Just so pub architecture, what was a well considered period exterior of brick, tile and cladding, has become a confused amalgam of faddish Farrow and Ballisation and a bare wood and rope scheme, that speaks loudly of marine aspirations on this seriously land-locked site.

The integrity of the asymmetric, zig-zag volumes remains intact.

Coffee is 49p a cup.

The Corner Shop – Beswick Manchester

Rylance Street, Beswick, Manchester, M11 3NA

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A stone’s throw from the sweeping curves of the Etihad Stadium and the match day roar, stands The Corner Shop, it’s keg fuelled clientele roaring out an un-muted response to an almost constant stream of Sky Sports.

An implausible brick and tile asymmetric Scandinavian ski-lodge of a boozer, sandwiched between 70’s social housing and a new breed of recent urban redevelopment in the modern manner de jour.

The single storey low angled roof of the main bar area, meets the higher level of the landlord’s living quarters, to form a formidable bunker.

Happily the shutters were up and the light allowed into the open plan, on a day of two conflicted surrounding skies – blue and grey, just about sums it up.

The Huntington – Manchester

Northmoor Road/Stanley Grove, Longsight, M12 5RT.


In the midst of multicultural Longsight is a fine, well maintained and used boozer, a reminder of the area’s Irish heritage, part of the first wave of Nineteenth Century immigration to Manchester.

A busy mix of traditional brick and tile, one and two storey construction, regular square windows and hard angular volumes.

I was amused by the innovative, overarching supermarket trolley smoking shelters.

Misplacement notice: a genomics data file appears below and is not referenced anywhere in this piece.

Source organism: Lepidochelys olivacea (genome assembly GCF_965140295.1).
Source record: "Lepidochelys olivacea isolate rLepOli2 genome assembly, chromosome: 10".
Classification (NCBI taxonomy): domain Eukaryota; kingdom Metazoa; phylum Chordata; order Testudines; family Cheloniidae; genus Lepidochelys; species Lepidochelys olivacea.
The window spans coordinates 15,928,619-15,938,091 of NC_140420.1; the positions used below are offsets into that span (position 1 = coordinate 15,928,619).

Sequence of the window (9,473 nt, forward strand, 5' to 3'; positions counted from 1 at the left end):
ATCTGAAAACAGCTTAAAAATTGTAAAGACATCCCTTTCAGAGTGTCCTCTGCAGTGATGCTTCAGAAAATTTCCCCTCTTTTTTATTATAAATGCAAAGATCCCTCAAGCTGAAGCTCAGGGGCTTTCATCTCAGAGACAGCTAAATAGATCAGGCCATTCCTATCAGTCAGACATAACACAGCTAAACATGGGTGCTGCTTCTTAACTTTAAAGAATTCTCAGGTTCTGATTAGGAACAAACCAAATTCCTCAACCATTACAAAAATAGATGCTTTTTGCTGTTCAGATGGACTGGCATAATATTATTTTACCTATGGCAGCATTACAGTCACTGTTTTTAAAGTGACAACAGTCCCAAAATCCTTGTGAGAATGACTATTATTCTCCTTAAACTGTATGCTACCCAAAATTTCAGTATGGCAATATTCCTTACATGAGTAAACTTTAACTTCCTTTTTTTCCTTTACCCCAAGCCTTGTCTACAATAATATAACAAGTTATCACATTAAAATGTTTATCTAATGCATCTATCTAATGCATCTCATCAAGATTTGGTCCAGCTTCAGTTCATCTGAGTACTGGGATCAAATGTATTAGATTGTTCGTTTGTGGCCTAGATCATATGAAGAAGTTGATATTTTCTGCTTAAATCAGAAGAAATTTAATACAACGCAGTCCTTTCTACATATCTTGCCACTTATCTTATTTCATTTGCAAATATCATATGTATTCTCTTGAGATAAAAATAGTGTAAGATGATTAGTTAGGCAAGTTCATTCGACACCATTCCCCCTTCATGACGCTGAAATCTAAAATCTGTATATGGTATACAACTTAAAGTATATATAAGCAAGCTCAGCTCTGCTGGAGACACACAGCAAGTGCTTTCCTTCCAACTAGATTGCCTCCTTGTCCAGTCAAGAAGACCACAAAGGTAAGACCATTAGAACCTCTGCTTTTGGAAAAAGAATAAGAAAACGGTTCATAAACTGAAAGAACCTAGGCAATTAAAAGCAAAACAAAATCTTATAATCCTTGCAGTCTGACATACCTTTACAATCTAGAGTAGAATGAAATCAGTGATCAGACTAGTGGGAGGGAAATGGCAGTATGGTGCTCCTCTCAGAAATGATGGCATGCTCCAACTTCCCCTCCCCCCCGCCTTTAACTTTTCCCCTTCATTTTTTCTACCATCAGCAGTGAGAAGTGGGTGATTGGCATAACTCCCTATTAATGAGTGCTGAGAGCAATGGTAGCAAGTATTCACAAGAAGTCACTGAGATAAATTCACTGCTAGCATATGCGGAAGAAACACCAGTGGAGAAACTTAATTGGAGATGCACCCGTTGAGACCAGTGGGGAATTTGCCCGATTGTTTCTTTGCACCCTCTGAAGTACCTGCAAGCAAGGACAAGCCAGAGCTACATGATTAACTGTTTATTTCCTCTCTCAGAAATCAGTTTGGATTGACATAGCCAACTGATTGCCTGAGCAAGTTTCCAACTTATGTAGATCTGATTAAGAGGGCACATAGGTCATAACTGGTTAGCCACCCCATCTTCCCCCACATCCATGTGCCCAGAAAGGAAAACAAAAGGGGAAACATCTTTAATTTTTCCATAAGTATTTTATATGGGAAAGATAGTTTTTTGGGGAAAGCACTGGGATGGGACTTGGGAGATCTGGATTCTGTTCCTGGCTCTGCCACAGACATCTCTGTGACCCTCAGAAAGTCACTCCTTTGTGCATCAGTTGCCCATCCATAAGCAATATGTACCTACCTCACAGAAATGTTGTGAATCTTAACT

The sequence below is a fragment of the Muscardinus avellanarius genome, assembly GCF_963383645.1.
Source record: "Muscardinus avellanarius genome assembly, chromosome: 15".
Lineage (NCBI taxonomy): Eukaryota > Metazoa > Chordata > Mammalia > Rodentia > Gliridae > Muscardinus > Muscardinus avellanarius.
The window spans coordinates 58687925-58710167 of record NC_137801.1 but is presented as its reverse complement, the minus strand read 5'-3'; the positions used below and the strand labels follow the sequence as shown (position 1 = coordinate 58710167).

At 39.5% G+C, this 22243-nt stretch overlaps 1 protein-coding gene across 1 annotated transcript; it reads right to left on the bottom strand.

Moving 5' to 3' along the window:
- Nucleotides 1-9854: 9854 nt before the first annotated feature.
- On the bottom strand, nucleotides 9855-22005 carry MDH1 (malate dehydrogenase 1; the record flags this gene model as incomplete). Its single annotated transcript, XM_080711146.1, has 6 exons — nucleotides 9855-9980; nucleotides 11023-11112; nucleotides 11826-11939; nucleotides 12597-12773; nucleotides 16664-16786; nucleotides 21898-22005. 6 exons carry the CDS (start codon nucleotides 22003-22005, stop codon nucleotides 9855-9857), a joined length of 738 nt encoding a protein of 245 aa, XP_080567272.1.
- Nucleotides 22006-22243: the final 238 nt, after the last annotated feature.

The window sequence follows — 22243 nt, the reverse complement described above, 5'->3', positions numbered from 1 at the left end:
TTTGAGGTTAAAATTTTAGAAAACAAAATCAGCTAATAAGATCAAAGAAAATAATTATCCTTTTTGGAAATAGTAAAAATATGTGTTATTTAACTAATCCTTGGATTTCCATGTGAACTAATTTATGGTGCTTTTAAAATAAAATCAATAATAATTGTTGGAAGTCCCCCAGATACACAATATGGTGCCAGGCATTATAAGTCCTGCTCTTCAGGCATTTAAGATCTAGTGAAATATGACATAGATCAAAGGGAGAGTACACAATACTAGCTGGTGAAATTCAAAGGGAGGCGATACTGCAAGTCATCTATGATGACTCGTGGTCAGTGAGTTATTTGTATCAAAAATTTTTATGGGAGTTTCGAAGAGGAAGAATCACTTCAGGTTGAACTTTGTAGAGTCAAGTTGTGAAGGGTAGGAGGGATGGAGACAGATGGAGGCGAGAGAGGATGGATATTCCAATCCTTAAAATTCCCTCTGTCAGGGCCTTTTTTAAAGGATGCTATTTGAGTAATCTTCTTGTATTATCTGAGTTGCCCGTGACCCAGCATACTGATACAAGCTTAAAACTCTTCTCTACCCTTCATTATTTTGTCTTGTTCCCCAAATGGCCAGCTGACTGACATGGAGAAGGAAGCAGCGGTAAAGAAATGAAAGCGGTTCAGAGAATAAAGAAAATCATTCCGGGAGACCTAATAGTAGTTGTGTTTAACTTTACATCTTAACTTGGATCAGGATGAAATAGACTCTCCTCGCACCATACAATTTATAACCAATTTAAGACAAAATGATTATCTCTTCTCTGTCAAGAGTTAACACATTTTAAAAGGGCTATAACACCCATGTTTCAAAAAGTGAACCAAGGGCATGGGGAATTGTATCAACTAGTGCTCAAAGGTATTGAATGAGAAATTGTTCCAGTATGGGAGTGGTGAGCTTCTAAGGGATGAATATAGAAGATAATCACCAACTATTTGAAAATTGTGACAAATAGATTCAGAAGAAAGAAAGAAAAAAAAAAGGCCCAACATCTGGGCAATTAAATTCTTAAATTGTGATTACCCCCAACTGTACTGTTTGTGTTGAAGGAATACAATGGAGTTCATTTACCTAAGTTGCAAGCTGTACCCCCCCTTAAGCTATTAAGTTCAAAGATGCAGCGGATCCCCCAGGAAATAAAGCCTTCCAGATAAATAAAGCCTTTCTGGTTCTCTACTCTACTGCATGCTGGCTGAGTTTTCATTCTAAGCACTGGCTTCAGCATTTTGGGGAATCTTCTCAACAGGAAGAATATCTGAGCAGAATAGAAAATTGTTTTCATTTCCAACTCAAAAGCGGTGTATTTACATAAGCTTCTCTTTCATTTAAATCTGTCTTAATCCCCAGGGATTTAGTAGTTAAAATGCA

A notable survivor in an area now short on local locals.

The Greyhound – Stockport

27 Bowden Street, Edgeley. SK3 9HG

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Surrounded by tower blocks and maisonettes, my former local The Greyhound has finally stopped running.

Surrounded by fellow former pubs the area is now served solely by the Ye Olde Vic just around the corner.

As I snapped away a passing stranger commented:

” Case of beer, wide screen, chill with the lads”

Stella and telly it’s killing the trade – this once busy, family community pub is surrounded by folk who just don’t care to go in there any more.

Now they can’t.

Silver Jubilee – Stockport

21 Hamilton Square, Heaton Norris, SK4 1JG.

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Tucked neatly behind the Asda on Belmont Way and surrounded by a neat cluster of estate housing stands the Silver Jubilee – a Robinson’s pub, built in 1977 and originally to be named the Odd Spot as it replaced the former Oddfellows pub. However a sense of history prevailed and the pub was named for the 25th year of Queen Elizabeth’s reign.

It retains its distinctive timber type, a rarity for the Robinson’s pubs, as the majority now have a shiny metallic rebrand all over their smiling fascias.

Cream and brown brick, a sweet baby blue tiled detail and trim well placed windows, combined with well proportioned volumes, have produced a homely boozer, that sits confidently in its surroundings.

Pop in for a pint.